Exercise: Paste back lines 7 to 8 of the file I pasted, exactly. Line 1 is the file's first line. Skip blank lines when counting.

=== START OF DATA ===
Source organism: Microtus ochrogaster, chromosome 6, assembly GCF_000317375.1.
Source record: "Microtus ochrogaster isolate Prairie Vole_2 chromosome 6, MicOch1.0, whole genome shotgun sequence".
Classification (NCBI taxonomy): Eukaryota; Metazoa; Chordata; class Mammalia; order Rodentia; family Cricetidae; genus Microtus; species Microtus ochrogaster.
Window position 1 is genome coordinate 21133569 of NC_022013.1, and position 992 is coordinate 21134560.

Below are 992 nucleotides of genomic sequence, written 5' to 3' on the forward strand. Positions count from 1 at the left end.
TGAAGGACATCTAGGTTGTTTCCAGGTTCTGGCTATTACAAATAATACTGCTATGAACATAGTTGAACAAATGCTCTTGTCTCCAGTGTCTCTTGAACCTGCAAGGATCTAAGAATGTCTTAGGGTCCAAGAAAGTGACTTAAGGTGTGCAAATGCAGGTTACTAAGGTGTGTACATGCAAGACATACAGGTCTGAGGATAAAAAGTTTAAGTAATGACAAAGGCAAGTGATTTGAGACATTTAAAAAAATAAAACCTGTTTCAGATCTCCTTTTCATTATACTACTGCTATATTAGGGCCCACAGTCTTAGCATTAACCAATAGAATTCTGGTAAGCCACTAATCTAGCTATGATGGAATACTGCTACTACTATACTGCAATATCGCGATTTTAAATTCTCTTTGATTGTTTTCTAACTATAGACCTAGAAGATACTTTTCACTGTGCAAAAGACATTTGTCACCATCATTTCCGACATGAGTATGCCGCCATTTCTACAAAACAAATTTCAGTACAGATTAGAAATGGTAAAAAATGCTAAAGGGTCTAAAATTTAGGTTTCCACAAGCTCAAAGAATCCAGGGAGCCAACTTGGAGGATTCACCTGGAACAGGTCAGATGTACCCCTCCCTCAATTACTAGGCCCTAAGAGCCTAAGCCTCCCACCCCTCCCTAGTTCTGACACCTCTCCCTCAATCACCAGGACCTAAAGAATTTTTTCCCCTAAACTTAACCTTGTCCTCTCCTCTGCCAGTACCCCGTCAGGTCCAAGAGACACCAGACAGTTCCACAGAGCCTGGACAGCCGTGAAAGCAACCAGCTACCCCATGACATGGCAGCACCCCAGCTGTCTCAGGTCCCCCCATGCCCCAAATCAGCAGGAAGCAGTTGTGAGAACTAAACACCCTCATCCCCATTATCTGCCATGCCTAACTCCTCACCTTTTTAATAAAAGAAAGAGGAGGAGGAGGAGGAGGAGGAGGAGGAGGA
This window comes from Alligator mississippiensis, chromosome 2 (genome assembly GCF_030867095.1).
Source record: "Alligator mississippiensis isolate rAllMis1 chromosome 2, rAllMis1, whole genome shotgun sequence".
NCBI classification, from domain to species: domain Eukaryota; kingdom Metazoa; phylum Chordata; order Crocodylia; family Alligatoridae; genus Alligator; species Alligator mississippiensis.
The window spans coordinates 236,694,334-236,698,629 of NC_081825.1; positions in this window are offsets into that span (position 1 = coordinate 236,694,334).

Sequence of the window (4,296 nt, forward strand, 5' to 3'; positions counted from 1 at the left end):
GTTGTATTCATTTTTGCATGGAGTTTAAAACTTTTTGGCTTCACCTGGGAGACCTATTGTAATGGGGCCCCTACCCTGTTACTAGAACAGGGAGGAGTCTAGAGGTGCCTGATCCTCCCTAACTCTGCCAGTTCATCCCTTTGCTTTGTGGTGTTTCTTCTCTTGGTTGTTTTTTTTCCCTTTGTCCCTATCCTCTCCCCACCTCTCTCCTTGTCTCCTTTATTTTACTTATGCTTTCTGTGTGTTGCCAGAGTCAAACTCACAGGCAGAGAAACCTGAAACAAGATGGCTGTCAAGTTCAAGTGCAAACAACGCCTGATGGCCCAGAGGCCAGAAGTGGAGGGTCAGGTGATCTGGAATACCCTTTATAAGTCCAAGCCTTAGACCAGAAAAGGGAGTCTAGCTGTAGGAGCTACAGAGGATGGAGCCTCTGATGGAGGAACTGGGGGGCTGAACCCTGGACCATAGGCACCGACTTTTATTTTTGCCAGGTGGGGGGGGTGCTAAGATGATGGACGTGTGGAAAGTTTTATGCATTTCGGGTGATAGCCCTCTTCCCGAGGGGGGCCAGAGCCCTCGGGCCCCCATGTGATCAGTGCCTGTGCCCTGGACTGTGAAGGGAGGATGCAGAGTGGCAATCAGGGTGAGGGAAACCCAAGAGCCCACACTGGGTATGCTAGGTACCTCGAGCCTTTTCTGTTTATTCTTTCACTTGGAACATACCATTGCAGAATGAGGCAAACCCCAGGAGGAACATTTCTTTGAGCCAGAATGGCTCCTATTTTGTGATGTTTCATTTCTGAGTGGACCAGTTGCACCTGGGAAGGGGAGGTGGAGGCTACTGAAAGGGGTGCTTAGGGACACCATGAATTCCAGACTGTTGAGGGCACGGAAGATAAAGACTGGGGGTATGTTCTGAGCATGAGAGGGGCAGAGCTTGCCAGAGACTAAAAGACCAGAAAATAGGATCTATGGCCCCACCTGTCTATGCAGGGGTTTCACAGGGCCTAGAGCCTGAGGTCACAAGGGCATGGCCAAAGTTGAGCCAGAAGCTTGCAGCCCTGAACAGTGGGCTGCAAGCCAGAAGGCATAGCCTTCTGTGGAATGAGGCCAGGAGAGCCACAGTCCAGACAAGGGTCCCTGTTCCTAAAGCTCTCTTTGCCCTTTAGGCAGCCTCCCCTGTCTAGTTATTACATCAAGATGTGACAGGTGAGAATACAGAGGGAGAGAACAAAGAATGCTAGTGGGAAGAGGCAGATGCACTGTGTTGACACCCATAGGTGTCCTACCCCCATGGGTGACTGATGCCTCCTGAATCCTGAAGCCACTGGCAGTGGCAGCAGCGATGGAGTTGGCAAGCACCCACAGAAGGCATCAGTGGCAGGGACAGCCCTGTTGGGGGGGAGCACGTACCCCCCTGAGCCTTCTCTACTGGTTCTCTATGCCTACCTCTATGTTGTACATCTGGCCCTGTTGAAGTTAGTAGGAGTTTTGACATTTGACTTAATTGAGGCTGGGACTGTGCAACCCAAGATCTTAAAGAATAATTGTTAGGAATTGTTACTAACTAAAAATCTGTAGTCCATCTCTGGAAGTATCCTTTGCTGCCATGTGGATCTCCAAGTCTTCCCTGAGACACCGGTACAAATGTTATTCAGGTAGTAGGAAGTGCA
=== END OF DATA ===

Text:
This window comes from Alligator mississippiensis, chromosome 2 (genome assembly GCF_030867095.1).
Source record: "Alligator mississippiensis isolate rAllMis1 chromosome 2, rAllMis1, whole genome shotgun sequence".